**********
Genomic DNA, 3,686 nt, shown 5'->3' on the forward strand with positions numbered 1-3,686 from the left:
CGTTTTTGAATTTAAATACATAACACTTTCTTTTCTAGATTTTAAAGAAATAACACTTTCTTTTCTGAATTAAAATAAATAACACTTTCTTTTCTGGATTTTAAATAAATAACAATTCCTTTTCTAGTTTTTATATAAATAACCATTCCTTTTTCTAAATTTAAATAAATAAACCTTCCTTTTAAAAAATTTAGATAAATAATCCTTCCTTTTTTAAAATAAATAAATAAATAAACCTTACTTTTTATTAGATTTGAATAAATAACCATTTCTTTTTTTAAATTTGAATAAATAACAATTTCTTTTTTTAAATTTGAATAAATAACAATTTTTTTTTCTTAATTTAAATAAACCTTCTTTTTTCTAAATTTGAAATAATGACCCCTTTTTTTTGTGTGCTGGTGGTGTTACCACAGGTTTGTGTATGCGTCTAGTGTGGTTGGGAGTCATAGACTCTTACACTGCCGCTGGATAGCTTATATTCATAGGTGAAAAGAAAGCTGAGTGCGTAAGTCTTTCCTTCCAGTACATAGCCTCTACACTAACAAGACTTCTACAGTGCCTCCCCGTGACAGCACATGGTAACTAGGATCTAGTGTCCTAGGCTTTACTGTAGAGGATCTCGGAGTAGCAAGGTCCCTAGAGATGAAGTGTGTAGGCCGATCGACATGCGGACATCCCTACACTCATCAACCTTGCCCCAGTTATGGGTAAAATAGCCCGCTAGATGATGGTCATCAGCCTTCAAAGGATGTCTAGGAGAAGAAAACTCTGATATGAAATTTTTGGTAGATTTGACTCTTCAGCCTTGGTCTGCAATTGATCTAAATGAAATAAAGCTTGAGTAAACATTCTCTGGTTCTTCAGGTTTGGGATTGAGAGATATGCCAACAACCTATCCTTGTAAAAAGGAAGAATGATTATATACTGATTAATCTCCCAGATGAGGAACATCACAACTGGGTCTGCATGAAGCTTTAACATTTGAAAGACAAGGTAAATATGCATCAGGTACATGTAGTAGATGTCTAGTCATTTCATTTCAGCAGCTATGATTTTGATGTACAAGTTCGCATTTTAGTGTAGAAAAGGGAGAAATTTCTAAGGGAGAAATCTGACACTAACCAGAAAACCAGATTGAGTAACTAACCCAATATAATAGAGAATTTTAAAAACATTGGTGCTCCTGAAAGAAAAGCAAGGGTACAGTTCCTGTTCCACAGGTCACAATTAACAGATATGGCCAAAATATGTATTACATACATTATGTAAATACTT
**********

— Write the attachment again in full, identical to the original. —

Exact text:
Genomic DNA, 3,686 nt, shown 5'->3' on the forward strand with positions numbered 1-3,686 from the left:
CGTTTTTGAATTTAAATACATAACACTTTCTTTTCTAGATTTTAAAGAAATAACACTTTCTTTTCTGAATTAAAATAAATAACACTTTCTTTTCTGGATTTTAAATAAATAACAATTCCTTTTCTAGTTTTTATATAAATAACCATTCCTTTTTCTAAATTTAAATAAATAAACCTTCCTTTTAAAAAATTTAGATAAATAATCCTTCCTTTTTTAAAATAAATAAATAAATAAACCTTACTTTTTATTAGATTTGAATAAATAACCATTTCTTTTTTTAAATTTGAATAAATAACAATTTCTTTTTTTAAATTTGAATAAATAACAATTTTTTTTTCTTAATTTAAATAAACCTTCTTTTTTCTAAATTTGAAATAATGACCCCTTTTTTTTGTGTGCTGGTGGTGTTACCACAGGTTTGTGTATGCGTCTAGTGTGGTTGGGAGTCATAGACTCTTACACTGCCGCTGGATAGCTTATATTCATAGGTGAAAAGAAAGCTGAGTGCGTAAGTCTTTCCTTCCAGTACATAGCCTCTACACTAACAAGACTTCTACAGTGCCTCCCCGTGACAGCACATGGTAACTAGGATCTAGTGTCCTAGGCTTTACTGTAGAGGATCTCGGAGTAGCAAGGTCCCTAGAGATGAAGTGTGTAGGCCGATCGACATGCGGACATCCCTACACTCATCAACCTTGCCCCAGTTATGGGTAAAATAGCCCGCTAGATGATGGTCATCAGCCTTCAAAGGATGTCTAGGAGAAGAAAACTCTGATATGAAATTTTTGGTAGATTTGACTCTTCAGCCTTGGTCTGCAATTGATCTAAATGAAATAAAGCTTGAGTAAACATTCTCTGGTTCTTCAGGTTTGGGATTGAGAGATATGCCAACAACCTATCCTTGTAAAAAGGAAGAATGATTATATACTGATTAATCTCCCAGATGAGGAACATCACAACTGGGTCTGCATGAAGCTTTAACATTTGAAAGACAAGGTAAATATGCATCAGGTACATGTAGTAGATGTCTAGTCATTTCATTTCAGCAGCTATGATTTTGATGTACAAGTTCGCATTTTAGTGTAGAAAAGGGAGAAATTTCTAAGGGAGAAATCTGACACTAACCAGAAAACCAGATTGAGTAACTAACCCAATATAATAGAGAATTTTAAAAACATTGGTGCTCCTGAAAGAAAAGCAAGGGTACAGTTCCTGTTCCACAGGTCACAATTAACAGATATGGCCAAAATATGTATTACATACATTATGTAAATACTT